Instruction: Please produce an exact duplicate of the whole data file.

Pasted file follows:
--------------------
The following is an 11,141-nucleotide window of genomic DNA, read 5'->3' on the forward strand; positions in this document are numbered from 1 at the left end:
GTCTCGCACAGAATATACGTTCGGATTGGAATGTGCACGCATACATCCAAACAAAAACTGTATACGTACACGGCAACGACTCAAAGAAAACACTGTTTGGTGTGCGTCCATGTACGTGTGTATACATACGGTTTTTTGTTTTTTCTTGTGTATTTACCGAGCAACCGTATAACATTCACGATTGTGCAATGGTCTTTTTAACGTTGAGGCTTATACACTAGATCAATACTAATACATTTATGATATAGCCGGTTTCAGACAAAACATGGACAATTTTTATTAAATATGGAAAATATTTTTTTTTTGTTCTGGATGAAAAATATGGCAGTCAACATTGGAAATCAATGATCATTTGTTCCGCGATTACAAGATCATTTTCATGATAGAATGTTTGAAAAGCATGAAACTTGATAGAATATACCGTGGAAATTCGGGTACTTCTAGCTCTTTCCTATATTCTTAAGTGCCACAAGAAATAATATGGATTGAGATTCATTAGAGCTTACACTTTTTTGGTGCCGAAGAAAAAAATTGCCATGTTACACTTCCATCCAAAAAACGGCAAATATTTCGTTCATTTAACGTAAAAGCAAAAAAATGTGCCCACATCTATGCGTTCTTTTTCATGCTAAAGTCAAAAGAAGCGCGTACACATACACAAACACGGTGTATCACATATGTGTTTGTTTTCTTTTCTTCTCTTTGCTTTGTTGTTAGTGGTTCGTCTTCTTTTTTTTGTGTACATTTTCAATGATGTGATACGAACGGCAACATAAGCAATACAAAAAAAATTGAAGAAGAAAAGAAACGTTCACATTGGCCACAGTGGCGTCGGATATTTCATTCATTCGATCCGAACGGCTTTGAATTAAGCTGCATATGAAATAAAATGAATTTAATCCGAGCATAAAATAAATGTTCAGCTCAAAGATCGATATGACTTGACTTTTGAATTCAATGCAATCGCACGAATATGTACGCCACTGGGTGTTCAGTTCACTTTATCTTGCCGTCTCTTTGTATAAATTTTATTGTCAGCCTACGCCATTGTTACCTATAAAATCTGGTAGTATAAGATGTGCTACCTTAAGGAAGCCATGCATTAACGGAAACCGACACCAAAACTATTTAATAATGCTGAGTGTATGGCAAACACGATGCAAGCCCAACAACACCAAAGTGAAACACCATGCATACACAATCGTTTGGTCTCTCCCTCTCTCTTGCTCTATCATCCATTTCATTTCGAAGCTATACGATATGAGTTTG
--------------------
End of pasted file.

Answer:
The following is an 11,141-nucleotide window of genomic DNA, read 5'->3' on the forward strand; positions in this document are numbered from 1 at the left end:
GTCTCGCACAGAATATACGTTCGGATTGGAATGTGCACGCATACATCCAAACAAAAACTGTATACGTACACGGCAACGACTCAAAGAAAACACTGTTTGGTGTGCGTCCATGTACGTGTGTATACATACGGTTTTTTGTTTTTTCTTGTGTATTTACCGAGCAACCGTATAACATTCACGATTGTGCAATGGTCTTTTTAACGTTGAGGCTTATACACTAGATCAATACTAATACATTTATGATATAGCCGGTTTCAGACAAAACATGGACAATTTTTATTAAATATGGAAAATATTTTTTTTTTGTTCTGGATGAAAAATATGGCAGTCAACATTGGAAATCAATGATCATTTGTTCCGCGATTACAAGATCATTTTCATGATAGAATGTTTGAAAAGCATGAAACTTGATAGAATATACCGTGGAAATTCGGGTACTTCTAGCTCTTTCCTATATTCTTAAGTGCCACAAGAAATAATATGGATTGAGATTCATTAGAGCTTACACTTTTTTGGTGCCGAAGAAAAAAATTGCCATGTTACACTTCCATCCAAAAAACGGCAAATATTTCGTTCATTTAACGTAAAAGCAAAAAAATGTGCCCACATCTATGCGTTCTTTTTCATGCTAAAGTCAAAAGAAGCGCGTACACATACACAAACACGGTGTATCACATATGTGTTTGTTTTCTTTTCTTCTCTTTGCTTTGTTGTTAGTGGTTCGTCTTCTTTTTTTTGTGTACATTTTCAATGATGTGATACGAACGGCAACATAAGCAATACAAAAAAAATTGAAGAAGAAAAGAAACGTTCACATTGGCCACAGTGGCGTCGGATATTTCATTCATTCGATCCGAACGGCTTTGAATTAAGCTGCATATGAAATAAAATGAATTTAATCCGAGCATAAAATAAATGTTCAGCTCAAAGATCGATATGACTTGACTTTTGAATTCAATGCAATCGCACGAATATGTACGCCACTGGGTGTTCAGTTCACTTTATCTTGCCGTCTCTTTGTATAAATTTTATTGTCAGCCTACGCCATTGTTACCTATAAAATCTGGTAGTATAAGATGTGCTACCTTAAGGAAGCCATGCATTAACGGAAACCGACACCAAAACTATTTAATAATGCTGAGTGTATGGCAAACACGATGCAAGCCCAACAACACCAAAGTGAAACACCATGCATACACAATCGTTTGGTCTCTCCCTCTCTCTTGCTCTATCATCCATTTCATTTCGAAGCTATACGATATGAGTTTG